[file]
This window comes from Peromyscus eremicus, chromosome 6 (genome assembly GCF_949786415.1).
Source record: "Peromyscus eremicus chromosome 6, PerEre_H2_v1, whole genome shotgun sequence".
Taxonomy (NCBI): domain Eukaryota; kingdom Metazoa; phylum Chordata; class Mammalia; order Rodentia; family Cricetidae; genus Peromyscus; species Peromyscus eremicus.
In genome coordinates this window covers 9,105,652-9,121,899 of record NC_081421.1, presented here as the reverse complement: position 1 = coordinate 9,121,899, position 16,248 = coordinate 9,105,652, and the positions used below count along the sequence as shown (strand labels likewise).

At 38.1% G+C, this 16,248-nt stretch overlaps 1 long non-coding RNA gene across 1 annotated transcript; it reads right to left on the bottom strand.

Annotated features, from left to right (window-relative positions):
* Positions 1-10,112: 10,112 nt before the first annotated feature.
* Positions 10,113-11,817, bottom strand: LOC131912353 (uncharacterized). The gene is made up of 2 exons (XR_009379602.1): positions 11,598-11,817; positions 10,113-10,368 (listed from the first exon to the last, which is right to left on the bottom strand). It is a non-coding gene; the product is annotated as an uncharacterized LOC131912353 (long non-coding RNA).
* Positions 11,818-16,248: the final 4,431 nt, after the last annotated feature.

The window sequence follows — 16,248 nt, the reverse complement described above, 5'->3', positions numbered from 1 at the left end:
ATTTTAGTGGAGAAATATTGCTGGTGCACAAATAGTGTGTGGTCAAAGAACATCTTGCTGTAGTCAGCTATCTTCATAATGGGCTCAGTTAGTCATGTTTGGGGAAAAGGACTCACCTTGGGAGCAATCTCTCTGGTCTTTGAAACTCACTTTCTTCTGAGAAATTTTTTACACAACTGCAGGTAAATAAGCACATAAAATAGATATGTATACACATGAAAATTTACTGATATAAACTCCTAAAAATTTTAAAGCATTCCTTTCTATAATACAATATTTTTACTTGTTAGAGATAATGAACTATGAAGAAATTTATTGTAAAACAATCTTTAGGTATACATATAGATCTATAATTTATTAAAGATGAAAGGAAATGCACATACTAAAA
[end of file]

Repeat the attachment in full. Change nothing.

This window comes from Peromyscus eremicus, chromosome 6 (genome assembly GCF_949786415.1).
Source record: "Peromyscus eremicus chromosome 6, PerEre_H2_v1, whole genome shotgun sequence".
Taxonomy (NCBI): domain Eukaryota; kingdom Metazoa; phylum Chordata; class Mammalia; order Rodentia; family Cricetidae; genus Peromyscus; species Peromyscus eremicus.
In genome coordinates this window covers 9,105,652-9,121,899 of record NC_081421.1, presented here as the reverse complement: position 1 = coordinate 9,121,899, position 16,248 = coordinate 9,105,652, and the positions used below count along the sequence as shown (strand labels likewise).

At 38.1% G+C, this 16,248-nt stretch overlaps 1 long non-coding RNA gene across 1 annotated transcript; it reads right to left on the bottom strand.

Annotated features, from left to right (window-relative positions):
* Positions 1-10,112: 10,112 nt before the first annotated feature.
* Positions 10,113-11,817, bottom strand: LOC131912353 (uncharacterized). The gene is made up of 2 exons (XR_009379602.1): positions 11,598-11,817; positions 10,113-10,368 (listed from the first exon to the last, which is right to left on the bottom strand). It is a non-coding gene; the product is annotated as an uncharacterized LOC131912353 (long non-coding RNA).
* Positions 11,818-16,248: the final 4,431 nt, after the last annotated feature.

The window sequence follows — 16,248 nt, the reverse complement described above, 5'->3', positions numbered from 1 at the left end:
ATTTTAGTGGAGAAATATTGCTGGTGCACAAATAGTGTGTGGTCAAAGAACATCTTGCTGTAGTCAGCTATCTTCATAATGGGCTCAGTTAGTCATGTTTGGGGAAAAGGACTCACCTTGGGAGCAATCTCTCTGGTCTTTGAAACTCACTTTCTTCTGAGAAATTTTTTACACAACTGCAGGTAAATAAGCACATAAAATAGATATGTATACACATGAAAATTTACTGATATAAACTCCTAAAAATTTTAAAGCATTCCTTTCTATAATACAATATTTTTACTTGTTAGAGATAATGAACTATGAAGAAATTTATTGTAAAACAATCTTTAGGTATACATATAGATCTATAATTTATTAAAGATGAAAGGAAATGCACATACTAAAA